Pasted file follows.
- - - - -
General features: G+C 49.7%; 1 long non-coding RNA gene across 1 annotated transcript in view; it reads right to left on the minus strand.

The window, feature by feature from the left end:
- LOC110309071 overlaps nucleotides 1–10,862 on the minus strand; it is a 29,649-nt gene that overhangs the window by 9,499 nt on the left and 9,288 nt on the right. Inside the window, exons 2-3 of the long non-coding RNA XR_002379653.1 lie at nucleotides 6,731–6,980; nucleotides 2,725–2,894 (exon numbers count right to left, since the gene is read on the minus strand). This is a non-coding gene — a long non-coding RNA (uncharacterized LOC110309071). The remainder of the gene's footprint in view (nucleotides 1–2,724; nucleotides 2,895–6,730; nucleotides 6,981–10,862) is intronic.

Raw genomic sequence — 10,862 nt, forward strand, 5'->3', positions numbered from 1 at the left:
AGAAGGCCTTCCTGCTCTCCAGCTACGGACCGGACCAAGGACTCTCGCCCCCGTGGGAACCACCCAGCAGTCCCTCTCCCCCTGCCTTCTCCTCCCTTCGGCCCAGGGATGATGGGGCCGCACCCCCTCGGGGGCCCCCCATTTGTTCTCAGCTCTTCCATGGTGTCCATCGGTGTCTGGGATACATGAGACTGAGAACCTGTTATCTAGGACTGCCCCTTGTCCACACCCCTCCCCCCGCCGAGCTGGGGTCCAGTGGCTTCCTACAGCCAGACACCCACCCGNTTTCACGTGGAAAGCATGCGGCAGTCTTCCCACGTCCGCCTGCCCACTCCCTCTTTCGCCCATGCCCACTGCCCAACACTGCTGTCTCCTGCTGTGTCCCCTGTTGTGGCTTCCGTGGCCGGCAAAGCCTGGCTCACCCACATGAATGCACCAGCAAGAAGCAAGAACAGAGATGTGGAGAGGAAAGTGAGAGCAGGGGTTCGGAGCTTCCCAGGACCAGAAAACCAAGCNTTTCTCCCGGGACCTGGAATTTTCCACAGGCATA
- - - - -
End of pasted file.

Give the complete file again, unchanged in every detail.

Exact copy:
General features: G+C 49.7%; 1 long non-coding RNA gene across 1 annotated transcript in view; it reads right to left on the minus strand.

The window, feature by feature from the left end:
- LOC110309071 overlaps nucleotides 1–10,862 on the minus strand; it is a 29,649-nt gene that overhangs the window by 9,499 nt on the left and 9,288 nt on the right. Inside the window, exons 2-3 of the long non-coding RNA XR_002379653.1 lie at nucleotides 6,731–6,980; nucleotides 2,725–2,894 (exon numbers count right to left, since the gene is read on the minus strand). This is a non-coding gene — a long non-coding RNA (uncharacterized LOC110309071). The remainder of the gene's footprint in view (nucleotides 1–2,724; nucleotides 2,895–6,730; nucleotides 6,981–10,862) is intronic.

Raw genomic sequence — 10,862 nt, forward strand, 5'->3', positions numbered from 1 at the left:
AGAAGGCCTTCCTGCTCTCCAGCTACGGACCGGACCAAGGACTCTCGCCCCCGTGGGAACCACCCAGCAGTCCCTCTCCCCCTGCCTTCTCCTCCCTTCGGCCCAGGGATGATGGGGCCGCACCCCCTCGGGGGCCCCCCATTTGTTCTCAGCTCTTCCATGGTGTCCATCGGTGTCTGGGATACATGAGACTGAGAACCTGTTATCTAGGACTGCCCCTTGTCCACACCCCTCCCCCCGCCGAGCTGGGGTCCAGTGGCTTCCTACAGCCAGACACCCACCCGNTTTCACGTGGAAAGCATGCGGCAGTCTTCCCACGTCCGCCTGCCCACTCCCTCTTTCGCCCATGCCCACTGCCCAACACTGCTGTCTCCTGCTGTGTCCCCTGTTGTGGCTTCCGTGGCCGGCAAAGCCTGGCTCACCCACATGAATGCACCAGCAAGAAGCAAGAACAGAGATGTGGAGAGGAAAGTGAGAGCAGGGGTTCGGAGCTTCCCAGGACCAGAAAACCAAGCNTTTCTCCCGGGACCTGGAATTTTCCACAGGCATA